“I stayed close to home so I could continue working with horses during the day, and I went to school mostly at night,” said Giannini. “I never really considered anything besides horses as a career.”
During college Giannini also produced several young horses and competed her own Hemingway up to the 1.45-meter level. After graduating she started her own hunter/jumper training business. At the same time, she freelanced at other farms, assisting with horse training and care in any way she could. It was during this time she met Signe Ostby, a businesswoman, equestrian and Cook’s mother, who had just started a breeding and training operation in northern California called Pomponio Ranch.
“I started working at Pomponio Ranch a few days a week, halter breaking and handling brand new babies,” said Giannini. “Signe Ostby was fantastic in giving me great opportunities to grow and develop along with the horses. As the babies grew, they needed someone to start them and ride them, and once it was time for them to show, I did that too. I was involved literally from the ground up.”
As her role at Pomponio Ranch expanded, many of the students in her own training program grew up and moved on, so it was a natural transition for Giannini to take a full-time job there. A few years later, she was spending an increasing amount of time at the farm’s Rancho Santa Fe location, where Cook and French world champion Eric Navet keep their competition horses.
“About three years ago I came down here with a couple young horses to show and ride with Karl, and have Karl start working with them as well, and it morphed into me staying here,” she said.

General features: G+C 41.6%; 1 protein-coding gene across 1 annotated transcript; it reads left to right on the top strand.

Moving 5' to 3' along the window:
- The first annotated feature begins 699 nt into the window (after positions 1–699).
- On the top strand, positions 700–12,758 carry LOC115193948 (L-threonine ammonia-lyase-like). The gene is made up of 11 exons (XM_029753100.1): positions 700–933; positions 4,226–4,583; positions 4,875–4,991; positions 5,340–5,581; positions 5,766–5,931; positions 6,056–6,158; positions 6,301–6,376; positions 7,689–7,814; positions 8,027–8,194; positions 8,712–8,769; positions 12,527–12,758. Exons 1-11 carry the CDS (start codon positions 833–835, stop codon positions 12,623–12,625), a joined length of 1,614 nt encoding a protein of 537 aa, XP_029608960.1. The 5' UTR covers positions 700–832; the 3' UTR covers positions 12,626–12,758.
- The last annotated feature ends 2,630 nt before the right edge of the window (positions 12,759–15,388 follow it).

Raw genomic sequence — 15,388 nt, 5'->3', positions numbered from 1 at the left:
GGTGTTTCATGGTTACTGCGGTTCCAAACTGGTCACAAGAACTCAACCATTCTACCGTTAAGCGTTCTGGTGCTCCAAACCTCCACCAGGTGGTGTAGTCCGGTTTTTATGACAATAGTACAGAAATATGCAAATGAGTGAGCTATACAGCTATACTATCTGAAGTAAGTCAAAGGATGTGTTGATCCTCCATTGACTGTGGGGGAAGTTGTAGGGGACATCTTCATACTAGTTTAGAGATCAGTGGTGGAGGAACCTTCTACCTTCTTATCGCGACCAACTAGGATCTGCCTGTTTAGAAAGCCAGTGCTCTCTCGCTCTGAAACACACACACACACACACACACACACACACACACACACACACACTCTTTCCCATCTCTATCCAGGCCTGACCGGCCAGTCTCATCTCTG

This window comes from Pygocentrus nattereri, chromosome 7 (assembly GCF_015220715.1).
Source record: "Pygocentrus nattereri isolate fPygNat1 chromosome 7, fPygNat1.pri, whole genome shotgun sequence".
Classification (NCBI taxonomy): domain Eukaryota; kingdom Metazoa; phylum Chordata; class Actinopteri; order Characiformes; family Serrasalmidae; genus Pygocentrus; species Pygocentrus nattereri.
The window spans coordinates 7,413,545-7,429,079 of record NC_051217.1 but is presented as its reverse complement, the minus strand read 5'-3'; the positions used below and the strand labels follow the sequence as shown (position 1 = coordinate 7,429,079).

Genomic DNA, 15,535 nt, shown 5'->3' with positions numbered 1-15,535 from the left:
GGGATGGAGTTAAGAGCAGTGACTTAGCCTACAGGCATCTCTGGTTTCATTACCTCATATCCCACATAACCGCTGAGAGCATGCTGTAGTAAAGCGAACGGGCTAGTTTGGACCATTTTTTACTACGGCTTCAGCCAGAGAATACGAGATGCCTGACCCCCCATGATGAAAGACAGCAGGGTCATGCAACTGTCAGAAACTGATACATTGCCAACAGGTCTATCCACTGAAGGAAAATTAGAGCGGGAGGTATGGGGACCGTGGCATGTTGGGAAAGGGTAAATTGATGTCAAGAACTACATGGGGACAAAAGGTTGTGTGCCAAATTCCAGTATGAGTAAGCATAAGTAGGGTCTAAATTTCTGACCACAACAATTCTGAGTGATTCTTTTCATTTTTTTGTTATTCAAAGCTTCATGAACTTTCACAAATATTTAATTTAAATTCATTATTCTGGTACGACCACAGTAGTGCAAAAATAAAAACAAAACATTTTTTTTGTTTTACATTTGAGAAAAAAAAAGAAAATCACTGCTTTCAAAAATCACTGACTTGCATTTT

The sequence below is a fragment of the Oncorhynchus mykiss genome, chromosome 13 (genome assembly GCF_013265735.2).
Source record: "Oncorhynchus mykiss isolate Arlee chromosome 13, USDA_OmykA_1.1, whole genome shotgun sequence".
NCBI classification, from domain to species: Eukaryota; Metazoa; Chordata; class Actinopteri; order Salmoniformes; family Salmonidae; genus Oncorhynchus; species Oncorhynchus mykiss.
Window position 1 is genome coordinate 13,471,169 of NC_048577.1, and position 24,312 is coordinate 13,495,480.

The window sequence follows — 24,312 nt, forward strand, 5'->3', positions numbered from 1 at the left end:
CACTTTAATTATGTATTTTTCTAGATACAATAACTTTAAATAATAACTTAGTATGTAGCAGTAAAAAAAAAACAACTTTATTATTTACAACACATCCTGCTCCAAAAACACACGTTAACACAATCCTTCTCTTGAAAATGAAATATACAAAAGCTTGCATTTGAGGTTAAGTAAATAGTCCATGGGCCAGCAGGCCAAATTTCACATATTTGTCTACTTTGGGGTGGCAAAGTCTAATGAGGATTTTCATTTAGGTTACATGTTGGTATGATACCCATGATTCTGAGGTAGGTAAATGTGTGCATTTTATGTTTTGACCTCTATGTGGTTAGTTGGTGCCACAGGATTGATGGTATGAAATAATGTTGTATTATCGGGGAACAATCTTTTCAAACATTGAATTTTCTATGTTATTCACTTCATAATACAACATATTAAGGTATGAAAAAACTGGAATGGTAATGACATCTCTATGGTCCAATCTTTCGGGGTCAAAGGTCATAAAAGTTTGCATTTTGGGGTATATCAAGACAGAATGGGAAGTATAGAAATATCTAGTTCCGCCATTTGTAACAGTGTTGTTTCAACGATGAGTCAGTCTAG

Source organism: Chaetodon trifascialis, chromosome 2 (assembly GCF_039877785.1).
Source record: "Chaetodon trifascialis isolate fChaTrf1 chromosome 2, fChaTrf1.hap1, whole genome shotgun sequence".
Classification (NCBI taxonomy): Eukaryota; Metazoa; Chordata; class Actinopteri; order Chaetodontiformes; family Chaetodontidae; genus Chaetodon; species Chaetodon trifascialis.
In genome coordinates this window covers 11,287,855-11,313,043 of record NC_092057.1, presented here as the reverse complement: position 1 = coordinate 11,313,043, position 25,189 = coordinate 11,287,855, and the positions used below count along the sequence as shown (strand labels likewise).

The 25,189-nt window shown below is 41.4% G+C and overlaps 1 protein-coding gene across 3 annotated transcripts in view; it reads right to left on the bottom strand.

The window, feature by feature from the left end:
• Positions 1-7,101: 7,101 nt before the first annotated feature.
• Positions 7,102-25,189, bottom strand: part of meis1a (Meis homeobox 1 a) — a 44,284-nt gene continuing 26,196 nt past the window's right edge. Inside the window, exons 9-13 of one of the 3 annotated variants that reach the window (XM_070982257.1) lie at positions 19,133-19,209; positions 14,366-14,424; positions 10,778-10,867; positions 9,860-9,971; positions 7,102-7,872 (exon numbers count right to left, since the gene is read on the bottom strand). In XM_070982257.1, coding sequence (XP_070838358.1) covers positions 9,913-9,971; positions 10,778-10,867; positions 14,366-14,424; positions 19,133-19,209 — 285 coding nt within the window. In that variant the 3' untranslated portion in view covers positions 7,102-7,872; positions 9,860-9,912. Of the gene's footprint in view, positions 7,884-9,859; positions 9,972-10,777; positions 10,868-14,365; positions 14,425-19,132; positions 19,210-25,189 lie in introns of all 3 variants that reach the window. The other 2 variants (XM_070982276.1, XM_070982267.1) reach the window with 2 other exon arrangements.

Now, Giannini oversees the care and management of all of the horses in Rancho Santa Fe, California. The herd currently consists of 14 horses, three mini horses, and one mini donkey. In addition to her job caring for Caillou 24, Giannini is the main groom for a young mare in Cook’s string.
While Giannini enjoys riding and showing, being in the saddle isn’t her greatest passion. “I’m sure when I was a little girl I said I wanted to ride in the Olympics, but really, I’d rather be there as a top groom,” she said. “I think maybe it fits my personality better. I like the behind the scenes training and handling, and especially caring for the horses. That’s what drives me.
“Because of Signe Ostby and Karl, I’m really getting to live my dream,” she continued. “I absolutely love what I get to do here for Pomponio Ranch. I’m grateful for all the opportunities and experiences they have provided, including working with Olympian Eric Navet and renowned veterinarian Dr. Philippe Benoit.”
As far as the future, Giannini is exactly where she wants to be. “I want to always be learning more and just to continue to try to be the best show groom and horse manager that I can be, and to be part of the success of top international show jumping horses like Caillou,” she said. ”I’m extremely happy and feel very much like I’m reaching those goals.”